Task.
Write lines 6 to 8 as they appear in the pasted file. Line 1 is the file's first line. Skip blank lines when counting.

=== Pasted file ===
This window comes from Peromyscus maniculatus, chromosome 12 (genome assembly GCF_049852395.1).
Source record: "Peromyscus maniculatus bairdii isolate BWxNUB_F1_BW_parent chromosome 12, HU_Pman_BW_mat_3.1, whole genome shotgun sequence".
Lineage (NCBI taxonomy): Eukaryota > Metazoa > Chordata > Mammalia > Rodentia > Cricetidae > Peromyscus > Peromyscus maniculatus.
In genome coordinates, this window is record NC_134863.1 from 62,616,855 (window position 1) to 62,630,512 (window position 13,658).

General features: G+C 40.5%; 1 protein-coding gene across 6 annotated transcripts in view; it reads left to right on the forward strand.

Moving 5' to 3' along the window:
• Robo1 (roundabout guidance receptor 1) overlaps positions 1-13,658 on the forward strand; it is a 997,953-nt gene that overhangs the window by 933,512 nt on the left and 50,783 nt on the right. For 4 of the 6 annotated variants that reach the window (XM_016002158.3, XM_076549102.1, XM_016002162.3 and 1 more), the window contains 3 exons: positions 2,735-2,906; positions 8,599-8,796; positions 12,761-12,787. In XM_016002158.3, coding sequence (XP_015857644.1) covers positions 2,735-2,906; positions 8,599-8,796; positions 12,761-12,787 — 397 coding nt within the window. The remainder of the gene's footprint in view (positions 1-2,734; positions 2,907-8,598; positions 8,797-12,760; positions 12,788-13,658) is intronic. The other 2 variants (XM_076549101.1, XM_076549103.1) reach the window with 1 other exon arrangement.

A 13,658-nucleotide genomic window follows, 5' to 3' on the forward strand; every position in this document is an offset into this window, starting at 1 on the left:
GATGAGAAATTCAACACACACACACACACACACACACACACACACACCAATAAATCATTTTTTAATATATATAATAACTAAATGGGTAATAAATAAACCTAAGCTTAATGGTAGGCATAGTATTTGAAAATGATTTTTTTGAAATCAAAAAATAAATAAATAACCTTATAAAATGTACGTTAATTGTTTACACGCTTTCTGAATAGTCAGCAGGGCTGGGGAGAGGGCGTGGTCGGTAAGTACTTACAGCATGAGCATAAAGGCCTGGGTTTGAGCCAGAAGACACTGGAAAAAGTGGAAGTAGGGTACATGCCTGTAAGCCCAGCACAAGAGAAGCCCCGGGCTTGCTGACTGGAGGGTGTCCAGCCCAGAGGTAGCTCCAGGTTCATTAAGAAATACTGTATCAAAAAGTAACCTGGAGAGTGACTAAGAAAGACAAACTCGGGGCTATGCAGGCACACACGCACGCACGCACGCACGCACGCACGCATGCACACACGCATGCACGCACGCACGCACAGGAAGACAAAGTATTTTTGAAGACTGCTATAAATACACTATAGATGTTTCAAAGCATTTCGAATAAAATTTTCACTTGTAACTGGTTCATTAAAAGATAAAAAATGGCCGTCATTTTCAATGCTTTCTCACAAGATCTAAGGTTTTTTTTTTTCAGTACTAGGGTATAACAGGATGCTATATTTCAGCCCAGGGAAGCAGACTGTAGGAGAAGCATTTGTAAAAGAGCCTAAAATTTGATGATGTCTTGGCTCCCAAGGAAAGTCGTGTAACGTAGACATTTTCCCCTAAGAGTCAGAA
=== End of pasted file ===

Moving 5' to 3' along the window:
• Robo1 (roundabout guidance receptor 1) overlaps positions 1-13,658 on the forward strand; it is a 997,953-nt gene that overhangs the window by 933,512 nt on the left and 50,783 nt on the right. For 4 of the 6 annotated variants that reach the window (XM_016002158.3, XM_076549102.1, XM_016002162.3 and 1 more), the window contains 3 exons: positions 2,735-2,906; positions 8,599-8,796; positions 12,761-12,787. In XM_016002158.3, coding sequence (XP_015857644.1) covers positions 2,735-2,906; positions 8,599-8,796; positions 12,761-12,787 — 397 coding nt within the window. The remainder of the gene's footprint in view (positions 1-2,734; positions 2,907-8,598; positions 8,797-12,760; positions 12,788-13,658) is intronic. The other 2 variants (XM_076549101.1, XM_076549103.1) reach the window with 1 other exon arrangement.

A 13,658-nucleotide genomic window follows, 5' to 3' on the forward strand; every position in this document is an offset into this window, starting at 1 on the left: